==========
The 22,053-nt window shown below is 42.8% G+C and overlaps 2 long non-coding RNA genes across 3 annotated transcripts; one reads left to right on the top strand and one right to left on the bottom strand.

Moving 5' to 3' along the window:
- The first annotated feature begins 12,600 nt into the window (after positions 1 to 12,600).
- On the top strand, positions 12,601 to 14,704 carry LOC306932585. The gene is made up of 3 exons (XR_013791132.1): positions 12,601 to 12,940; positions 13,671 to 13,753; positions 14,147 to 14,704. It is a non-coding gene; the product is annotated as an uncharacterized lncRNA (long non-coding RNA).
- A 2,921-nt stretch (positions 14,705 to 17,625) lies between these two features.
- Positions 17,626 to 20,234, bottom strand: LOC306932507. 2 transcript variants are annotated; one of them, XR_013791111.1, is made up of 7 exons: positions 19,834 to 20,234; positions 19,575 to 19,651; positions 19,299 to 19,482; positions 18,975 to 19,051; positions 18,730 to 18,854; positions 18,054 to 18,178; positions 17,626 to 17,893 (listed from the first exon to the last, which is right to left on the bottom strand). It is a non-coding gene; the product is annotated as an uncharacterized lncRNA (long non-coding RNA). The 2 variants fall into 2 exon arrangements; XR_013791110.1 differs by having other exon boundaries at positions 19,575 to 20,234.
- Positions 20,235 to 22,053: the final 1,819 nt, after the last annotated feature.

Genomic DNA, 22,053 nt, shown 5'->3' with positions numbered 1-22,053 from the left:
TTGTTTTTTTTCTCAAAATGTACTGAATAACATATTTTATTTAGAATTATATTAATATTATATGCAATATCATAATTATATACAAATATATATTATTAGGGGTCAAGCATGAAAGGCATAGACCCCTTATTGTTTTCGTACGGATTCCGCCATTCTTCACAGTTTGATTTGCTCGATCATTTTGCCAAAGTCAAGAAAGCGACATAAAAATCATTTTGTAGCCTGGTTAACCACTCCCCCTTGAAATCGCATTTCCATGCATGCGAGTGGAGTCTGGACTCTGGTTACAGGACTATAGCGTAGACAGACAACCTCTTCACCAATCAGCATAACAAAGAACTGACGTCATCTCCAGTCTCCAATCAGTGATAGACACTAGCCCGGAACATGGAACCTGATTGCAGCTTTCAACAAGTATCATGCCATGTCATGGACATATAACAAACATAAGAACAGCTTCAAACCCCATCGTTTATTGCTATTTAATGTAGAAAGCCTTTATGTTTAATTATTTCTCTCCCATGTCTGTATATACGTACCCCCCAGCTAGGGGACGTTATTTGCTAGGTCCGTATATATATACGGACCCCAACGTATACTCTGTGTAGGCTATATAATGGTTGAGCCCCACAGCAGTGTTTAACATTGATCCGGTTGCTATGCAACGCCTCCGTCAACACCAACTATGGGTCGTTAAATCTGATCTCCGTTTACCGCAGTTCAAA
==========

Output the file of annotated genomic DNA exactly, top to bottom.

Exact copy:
The 22,053-nt window shown below is 42.8% G+C and overlaps 2 long non-coding RNA genes across 3 annotated transcripts; one reads left to right on the top strand and one right to left on the bottom strand.

Moving 5' to 3' along the window:
- The first annotated feature begins 12,600 nt into the window (after positions 1 to 12,600).
- On the top strand, positions 12,601 to 14,704 carry LOC306932585. The gene is made up of 3 exons (XR_013791132.1): positions 12,601 to 12,940; positions 13,671 to 13,753; positions 14,147 to 14,704. It is a non-coding gene; the product is annotated as an uncharacterized lncRNA (long non-coding RNA).
- A 2,921-nt stretch (positions 14,705 to 17,625) lies between these two features.
- Positions 17,626 to 20,234, bottom strand: LOC306932507. 2 transcript variants are annotated; one of them, XR_013791111.1, is made up of 7 exons: positions 19,834 to 20,234; positions 19,575 to 19,651; positions 19,299 to 19,482; positions 18,975 to 19,051; positions 18,730 to 18,854; positions 18,054 to 18,178; positions 17,626 to 17,893 (listed from the first exon to the last, which is right to left on the bottom strand). It is a non-coding gene; the product is annotated as an uncharacterized lncRNA (long non-coding RNA). The 2 variants fall into 2 exon arrangements; XR_013791110.1 differs by having other exon boundaries at positions 19,575 to 20,234.
- Positions 20,235 to 22,053: the final 1,819 nt, after the last annotated feature.

Genomic DNA, 22,053 nt, shown 5'->3' with positions numbered 1-22,053 from the left:
TTGTTTTTTTTCTCAAAATGTACTGAATAACATATTTTATTTAGAATTATATTAATATTATATGCAATATCATAATTATATACAAATATATATTATTAGGGGTCAAGCATGAAAGGCATAGACCCCTTATTGTTTTCGTACGGATTCCGCCATTCTTCACAGTTTGATTTGCTCGATCATTTTGCCAAAGTCAAGAAAGCGACATAAAAATCATTTTGTAGCCTGGTTAACCACTCCCCCTTGAAATCGCATTTCCATGCATGCGAGTGGAGTCTGGACTCTGGTTACAGGACTATAGCGTAGACAGACAACCTCTTCACCAATCAGCATAACAAAGAACTGACGTCATCTCCAGTCTCCAATCAGTGATAGACACTAGCCCGGAACATGGAACCTGATTGCAGCTTTCAACAAGTATCATGCCATGTCATGGACATATAACAAACATAAGAACAGCTTCAAACCCCATCGTTTATTGCTATTTAATGTAGAAAGCCTTTATGTTTAATTATTTCTCTCCCATGTCTGTATATACGTACCCCCCAGCTAGGGGACGTTATTTGCTAGGTCCGTATATATATACGGACCCCAACGTATACTCTGTGTAGGCTATATAATGGTTGAGCCCCACAGCAGTGTTTAACATTGATCCGGTTGCTATGCAACGCCTCCGTCAACACCAACTATGGGTCGTTAAATCTGATCTCCGTTTACCGCAGTTCAAA